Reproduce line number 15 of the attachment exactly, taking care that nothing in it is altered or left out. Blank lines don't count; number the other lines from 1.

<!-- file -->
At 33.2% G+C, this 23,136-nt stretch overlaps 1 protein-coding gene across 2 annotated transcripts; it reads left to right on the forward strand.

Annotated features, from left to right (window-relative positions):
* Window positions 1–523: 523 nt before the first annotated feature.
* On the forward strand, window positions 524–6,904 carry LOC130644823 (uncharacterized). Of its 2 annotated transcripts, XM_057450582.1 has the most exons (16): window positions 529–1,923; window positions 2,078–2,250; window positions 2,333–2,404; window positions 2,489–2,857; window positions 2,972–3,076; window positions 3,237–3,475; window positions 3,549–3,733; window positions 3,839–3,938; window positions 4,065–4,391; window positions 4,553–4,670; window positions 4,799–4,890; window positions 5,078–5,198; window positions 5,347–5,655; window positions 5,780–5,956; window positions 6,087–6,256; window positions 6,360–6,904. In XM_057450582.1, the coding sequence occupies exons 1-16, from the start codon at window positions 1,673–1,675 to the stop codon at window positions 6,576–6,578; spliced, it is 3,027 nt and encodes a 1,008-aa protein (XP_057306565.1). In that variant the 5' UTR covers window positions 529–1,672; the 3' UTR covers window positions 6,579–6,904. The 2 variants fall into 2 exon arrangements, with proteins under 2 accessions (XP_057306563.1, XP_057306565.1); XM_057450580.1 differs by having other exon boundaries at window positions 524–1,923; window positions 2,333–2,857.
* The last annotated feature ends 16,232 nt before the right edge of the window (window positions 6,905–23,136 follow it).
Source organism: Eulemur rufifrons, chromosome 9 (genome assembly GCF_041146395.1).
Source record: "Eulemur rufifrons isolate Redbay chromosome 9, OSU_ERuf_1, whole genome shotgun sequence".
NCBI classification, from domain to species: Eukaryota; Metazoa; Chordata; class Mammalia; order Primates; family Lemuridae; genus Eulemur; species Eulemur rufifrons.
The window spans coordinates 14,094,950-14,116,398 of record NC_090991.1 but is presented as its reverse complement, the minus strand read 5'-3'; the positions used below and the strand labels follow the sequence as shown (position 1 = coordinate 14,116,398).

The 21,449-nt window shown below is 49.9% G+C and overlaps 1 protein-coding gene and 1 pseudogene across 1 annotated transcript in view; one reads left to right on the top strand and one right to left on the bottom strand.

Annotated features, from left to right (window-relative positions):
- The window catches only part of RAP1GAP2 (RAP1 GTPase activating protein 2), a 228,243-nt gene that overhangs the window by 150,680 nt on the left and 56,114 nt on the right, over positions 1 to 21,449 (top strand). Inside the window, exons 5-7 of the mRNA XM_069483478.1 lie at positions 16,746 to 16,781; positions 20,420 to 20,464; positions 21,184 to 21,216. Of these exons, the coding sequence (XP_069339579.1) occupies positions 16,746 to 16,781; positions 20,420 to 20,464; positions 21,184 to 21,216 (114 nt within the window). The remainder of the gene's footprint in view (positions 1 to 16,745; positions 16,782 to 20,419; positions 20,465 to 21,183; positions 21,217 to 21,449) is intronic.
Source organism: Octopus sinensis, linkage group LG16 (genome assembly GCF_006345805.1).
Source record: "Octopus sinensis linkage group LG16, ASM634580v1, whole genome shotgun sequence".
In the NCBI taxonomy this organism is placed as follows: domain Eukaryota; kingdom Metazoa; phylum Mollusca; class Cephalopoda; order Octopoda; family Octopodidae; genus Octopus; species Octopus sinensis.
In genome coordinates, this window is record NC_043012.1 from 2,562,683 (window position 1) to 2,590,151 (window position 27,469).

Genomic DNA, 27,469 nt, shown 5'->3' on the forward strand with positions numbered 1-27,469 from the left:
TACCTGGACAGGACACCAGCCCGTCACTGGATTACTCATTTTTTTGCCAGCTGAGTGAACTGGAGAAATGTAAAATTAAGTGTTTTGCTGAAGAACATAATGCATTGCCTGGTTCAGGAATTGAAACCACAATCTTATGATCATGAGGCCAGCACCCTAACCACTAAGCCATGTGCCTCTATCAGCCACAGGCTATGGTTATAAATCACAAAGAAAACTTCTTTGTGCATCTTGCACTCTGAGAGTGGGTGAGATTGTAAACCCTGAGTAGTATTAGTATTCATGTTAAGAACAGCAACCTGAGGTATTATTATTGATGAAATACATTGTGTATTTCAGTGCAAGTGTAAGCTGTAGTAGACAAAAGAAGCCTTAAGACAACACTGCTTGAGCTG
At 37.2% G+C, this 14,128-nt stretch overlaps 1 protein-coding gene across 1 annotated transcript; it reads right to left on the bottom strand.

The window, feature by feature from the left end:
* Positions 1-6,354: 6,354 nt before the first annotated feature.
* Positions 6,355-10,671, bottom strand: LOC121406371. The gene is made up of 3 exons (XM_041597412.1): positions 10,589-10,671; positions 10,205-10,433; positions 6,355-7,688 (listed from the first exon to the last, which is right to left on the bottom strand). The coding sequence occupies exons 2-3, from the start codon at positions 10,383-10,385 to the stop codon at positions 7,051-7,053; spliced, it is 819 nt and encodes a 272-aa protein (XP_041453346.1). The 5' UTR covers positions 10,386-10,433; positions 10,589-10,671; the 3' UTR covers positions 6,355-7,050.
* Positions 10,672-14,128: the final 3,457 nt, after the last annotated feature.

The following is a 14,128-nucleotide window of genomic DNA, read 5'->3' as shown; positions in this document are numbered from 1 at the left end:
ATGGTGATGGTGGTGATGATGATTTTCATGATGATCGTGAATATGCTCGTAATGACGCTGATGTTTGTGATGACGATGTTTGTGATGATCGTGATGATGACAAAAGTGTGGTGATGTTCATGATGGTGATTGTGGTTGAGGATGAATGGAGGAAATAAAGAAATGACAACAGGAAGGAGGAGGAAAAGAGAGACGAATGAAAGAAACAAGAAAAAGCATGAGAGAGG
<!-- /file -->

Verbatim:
In the NCBI taxonomy this organism is placed as follows: domain Eukaryota; kingdom Metazoa; phylum Mollusca; class Cephalopoda; order Octopoda; family Octopodidae; genus Octopus; species Octopus sinensis.